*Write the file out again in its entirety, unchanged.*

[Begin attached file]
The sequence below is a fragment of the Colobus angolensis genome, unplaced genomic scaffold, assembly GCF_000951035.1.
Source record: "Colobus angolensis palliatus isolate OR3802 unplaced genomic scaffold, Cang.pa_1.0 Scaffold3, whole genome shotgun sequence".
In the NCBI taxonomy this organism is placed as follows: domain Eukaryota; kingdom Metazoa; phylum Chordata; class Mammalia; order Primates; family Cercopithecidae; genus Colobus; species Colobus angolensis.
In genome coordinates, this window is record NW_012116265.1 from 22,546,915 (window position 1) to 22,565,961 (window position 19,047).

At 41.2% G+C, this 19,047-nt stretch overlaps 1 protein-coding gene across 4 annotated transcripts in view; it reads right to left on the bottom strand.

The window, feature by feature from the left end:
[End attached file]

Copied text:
The sequence below is a fragment of the Colobus angolensis genome, unplaced genomic scaffold, assembly GCF_000951035.1.
Source record: "Colobus angolensis palliatus isolate OR3802 unplaced genomic scaffold, Cang.pa_1.0 Scaffold3, whole genome shotgun sequence".
In the NCBI taxonomy this organism is placed as follows: domain Eukaryota; kingdom Metazoa; phylum Chordata; class Mammalia; order Primates; family Cercopithecidae; genus Colobus; species Colobus angolensis.
In genome coordinates, this window is record NW_012116265.1 from 22,546,915 (window position 1) to 22,565,961 (window position 19,047).

At 41.2% G+C, this 19,047-nt stretch overlaps 1 protein-coding gene across 4 annotated transcripts in view; it reads right to left on the bottom strand.

The window, feature by feature from the left end: